Thank you Jim for your post on Jurisdynamics in celebration of our milestones.
In the summer of 1942, Aaron Copland agreed to write a score for a dance program for choreographer Martha Graham in exchange for $500. Their collaboration, the modern ballet Appalachian Spring, is no accident.
Aaron Copland was born in Brooklyn in 1900. Copland's family was unmusical. He was an outsider from birth. During his life, technology made commercial recording of music possible. Copland thought that classical music should be "for the people" and by radio and records one composer could reach them all. Copland's music broke out of the classical concert hall and into the places where the people lived.
Martha Graham was born in 1894 in Allegheny County, Pa. Graham rejected the preoccupation of classical ballet with line, flow and grace. She saw and felt movement as tension and release, passion and peace -- raw, ugly and real. She shattered entrenched dance stereotypes and created in its place American Modern Dance.
Here is a longer excerpt from Hart Crane's poem, The Dance
There was a bed of leaves, and broken play
There was a veil upon you, Pocahontas, bride—
O Princess whose brown lap was virgin May;
And bridal flanks and eyes hid tawny pride.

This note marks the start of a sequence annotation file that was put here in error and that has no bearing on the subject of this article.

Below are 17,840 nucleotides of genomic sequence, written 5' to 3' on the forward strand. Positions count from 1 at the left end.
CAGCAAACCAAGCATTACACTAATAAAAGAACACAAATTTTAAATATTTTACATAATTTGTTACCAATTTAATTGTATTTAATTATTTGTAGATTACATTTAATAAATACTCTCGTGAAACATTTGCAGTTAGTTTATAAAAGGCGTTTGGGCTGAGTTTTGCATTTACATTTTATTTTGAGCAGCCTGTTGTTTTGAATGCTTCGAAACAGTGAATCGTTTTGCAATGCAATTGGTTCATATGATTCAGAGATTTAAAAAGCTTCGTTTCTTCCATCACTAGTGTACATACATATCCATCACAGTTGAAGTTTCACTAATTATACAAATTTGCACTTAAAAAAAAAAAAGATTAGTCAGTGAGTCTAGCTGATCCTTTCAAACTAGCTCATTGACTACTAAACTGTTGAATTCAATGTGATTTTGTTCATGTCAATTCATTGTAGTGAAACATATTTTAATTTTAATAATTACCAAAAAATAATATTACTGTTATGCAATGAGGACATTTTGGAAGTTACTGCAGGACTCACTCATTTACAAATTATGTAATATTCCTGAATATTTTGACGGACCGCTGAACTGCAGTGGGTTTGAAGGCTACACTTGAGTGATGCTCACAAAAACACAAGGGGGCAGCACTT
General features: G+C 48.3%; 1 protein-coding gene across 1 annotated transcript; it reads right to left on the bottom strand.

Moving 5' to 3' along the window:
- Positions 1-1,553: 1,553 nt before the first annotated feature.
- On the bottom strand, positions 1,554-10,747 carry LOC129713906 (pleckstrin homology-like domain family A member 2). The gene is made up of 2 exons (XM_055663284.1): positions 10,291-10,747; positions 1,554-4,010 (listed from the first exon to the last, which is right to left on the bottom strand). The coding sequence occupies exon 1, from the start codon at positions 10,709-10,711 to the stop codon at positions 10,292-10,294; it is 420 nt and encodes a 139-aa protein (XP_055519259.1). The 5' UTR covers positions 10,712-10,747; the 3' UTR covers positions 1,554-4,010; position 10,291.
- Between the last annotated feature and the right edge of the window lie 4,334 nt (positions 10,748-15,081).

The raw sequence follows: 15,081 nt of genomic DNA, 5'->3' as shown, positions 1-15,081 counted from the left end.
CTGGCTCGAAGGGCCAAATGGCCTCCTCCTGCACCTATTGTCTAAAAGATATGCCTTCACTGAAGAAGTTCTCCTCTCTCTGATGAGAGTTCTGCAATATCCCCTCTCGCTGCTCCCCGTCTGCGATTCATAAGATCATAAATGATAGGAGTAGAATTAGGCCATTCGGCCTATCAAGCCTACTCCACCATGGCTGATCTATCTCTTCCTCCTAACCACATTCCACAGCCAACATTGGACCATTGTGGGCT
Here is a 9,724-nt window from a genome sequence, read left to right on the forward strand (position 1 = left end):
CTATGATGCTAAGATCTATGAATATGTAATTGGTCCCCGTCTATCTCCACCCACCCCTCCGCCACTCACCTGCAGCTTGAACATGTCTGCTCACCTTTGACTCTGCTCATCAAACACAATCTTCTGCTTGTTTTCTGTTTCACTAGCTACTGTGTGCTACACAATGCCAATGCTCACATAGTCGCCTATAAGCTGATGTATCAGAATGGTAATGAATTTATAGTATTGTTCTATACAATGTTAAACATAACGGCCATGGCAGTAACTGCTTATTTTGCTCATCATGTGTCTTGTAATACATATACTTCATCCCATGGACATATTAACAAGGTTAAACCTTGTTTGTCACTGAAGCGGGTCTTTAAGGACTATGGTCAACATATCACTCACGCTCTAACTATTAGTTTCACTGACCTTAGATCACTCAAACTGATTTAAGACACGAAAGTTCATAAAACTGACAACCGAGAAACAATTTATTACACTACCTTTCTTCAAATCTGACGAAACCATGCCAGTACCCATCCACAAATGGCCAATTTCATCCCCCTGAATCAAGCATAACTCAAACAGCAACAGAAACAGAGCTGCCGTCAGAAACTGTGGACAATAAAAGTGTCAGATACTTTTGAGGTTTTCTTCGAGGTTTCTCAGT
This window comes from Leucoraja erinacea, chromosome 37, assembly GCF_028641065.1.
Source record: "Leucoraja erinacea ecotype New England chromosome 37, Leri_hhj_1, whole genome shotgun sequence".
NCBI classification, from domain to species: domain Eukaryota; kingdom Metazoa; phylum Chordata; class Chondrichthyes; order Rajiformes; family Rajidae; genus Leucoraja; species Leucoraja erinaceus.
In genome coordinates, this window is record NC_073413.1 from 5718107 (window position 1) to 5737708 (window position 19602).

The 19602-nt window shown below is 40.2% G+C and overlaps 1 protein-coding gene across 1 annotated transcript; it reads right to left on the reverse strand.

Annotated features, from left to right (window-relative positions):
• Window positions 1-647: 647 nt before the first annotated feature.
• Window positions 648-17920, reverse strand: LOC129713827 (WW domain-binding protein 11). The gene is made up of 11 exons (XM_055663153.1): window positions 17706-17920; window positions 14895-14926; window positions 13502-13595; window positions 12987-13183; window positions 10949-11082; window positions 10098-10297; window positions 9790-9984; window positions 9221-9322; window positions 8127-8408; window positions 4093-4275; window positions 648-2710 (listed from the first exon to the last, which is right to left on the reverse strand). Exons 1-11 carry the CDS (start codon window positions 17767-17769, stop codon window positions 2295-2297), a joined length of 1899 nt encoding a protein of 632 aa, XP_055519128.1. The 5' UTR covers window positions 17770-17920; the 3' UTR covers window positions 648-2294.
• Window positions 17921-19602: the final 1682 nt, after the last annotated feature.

I left the village for dogwood. By the canoe
Tugging below the mill-race, I could see
Your hair’s keen crescent running, and the blue
First moth of evening take wing stealthily.
What laughing chains the water wove and threw.
I learned to catch the trout’s moon whisper; I
Drifted how many hours I never knew,
But, watching, saw that fleet young crescent die,—
And one star, swinging, take its place, alone,
Cupped in the larches of the mountain pass—
Until, immortally, it bled into the dawn.
I left my sleek boat nibbling margin grass . . .
I took the portage climb, then chose
A further valley-shed; I could not stop.
Feet nozzled wat’ry webs of upper flows;
One white veil gusted from the very top.
O Appalachian Spring! I gained the ledge;
Steep, inaccessible smile that eastward bends
And northward reaches in that violet wedge
Of Adirondacks!—wisped of azure wands,
Jim, the sound of Copland's Appalachian Spring, and the sight of Graham's dancers raising their bodies not by magic but by muscle and soaring will, is a simple gift from our Creator. They gained the ledge and showed us what in our hearts we already knew-- northward reaches in that violet wedge.